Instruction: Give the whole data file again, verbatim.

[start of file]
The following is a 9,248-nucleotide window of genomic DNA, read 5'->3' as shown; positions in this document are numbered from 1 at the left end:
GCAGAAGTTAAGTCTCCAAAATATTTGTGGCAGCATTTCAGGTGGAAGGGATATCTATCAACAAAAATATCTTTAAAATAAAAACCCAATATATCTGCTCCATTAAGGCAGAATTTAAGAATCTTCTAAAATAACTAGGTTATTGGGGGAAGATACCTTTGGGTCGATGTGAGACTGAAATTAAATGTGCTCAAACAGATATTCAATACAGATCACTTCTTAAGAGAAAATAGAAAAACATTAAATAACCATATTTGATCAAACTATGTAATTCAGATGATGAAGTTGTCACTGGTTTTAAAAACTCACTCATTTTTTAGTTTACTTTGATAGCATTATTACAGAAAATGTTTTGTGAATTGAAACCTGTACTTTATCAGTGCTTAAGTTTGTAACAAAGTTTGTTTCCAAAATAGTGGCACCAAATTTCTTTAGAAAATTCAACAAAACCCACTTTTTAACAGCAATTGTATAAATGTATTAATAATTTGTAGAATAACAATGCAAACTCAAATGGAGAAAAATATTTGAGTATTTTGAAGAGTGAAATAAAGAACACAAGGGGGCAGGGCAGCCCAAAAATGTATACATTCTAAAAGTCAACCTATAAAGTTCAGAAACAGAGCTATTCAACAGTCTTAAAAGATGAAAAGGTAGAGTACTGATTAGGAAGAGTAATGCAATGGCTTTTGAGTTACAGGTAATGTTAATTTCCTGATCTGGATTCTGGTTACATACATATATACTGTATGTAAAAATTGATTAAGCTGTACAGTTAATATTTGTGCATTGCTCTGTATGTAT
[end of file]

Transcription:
The following is a 9,248-nucleotide window of genomic DNA, read 5'->3' as shown; positions in this document are numbered from 1 at the left end:
GCAGAAGTTAAGTCTCCAAAATATTTGTGGCAGCATTTCAGGTGGAAGGGATATCTATCAACAAAAATATCTTTAAAATAAAAACCCAATATATCTGCTCCATTAAGGCAGAATTTAAGAATCTTCTAAAATAACTAGGTTATTGGGGGAAGATACCTTTGGGTCGATGTGAGACTGAAATTAAATGTGCTCAAACAGATATTCAATACAGATCACTTCTTAAGAGAAAATAGAAAAACATTAAATAACCATATTTGATCAAACTATGTAATTCAGATGATGAAGTTGTCACTGGTTTTAAAAACTCACTCATTTTTTAGTTTACTTTGATAGCATTATTACAGAAAATGTTTTGTGAATTGAAACCTGTACTTTATCAGTGCTTAAGTTTGTAACAAAGTTTGTTTCCAAAATAGTGGCACCAAATTTCTTTAGAAAATTCAACAAAACCCACTTTTTAACAGCAATTGTATAAATGTATTAATAATTTGTAGAATAACAATGCAAACTCAAATGGAGAAAAATATTTGAGTATTTTGAAGAGTGAAATAAAGAACACAAGGGGGCAGGGCAGCCCAAAAATGTATACATTCTAAAAGTCAACCTATAAAGTTCAGAAACAGAGCTATTCAACAGTCTTAAAAGATGAAAAGGTAGAGTACTGATTAGGAAGAGTAATGCAATGGCTTTTGAGTTACAGGTAATGTTAATTTCCTGATCTGGATTCTGGTTACATACATATATACTGTATGTAAAAATTGATTAAGCTGTACAGTTAATATTTGTGCATTGCTCTGTATGTAT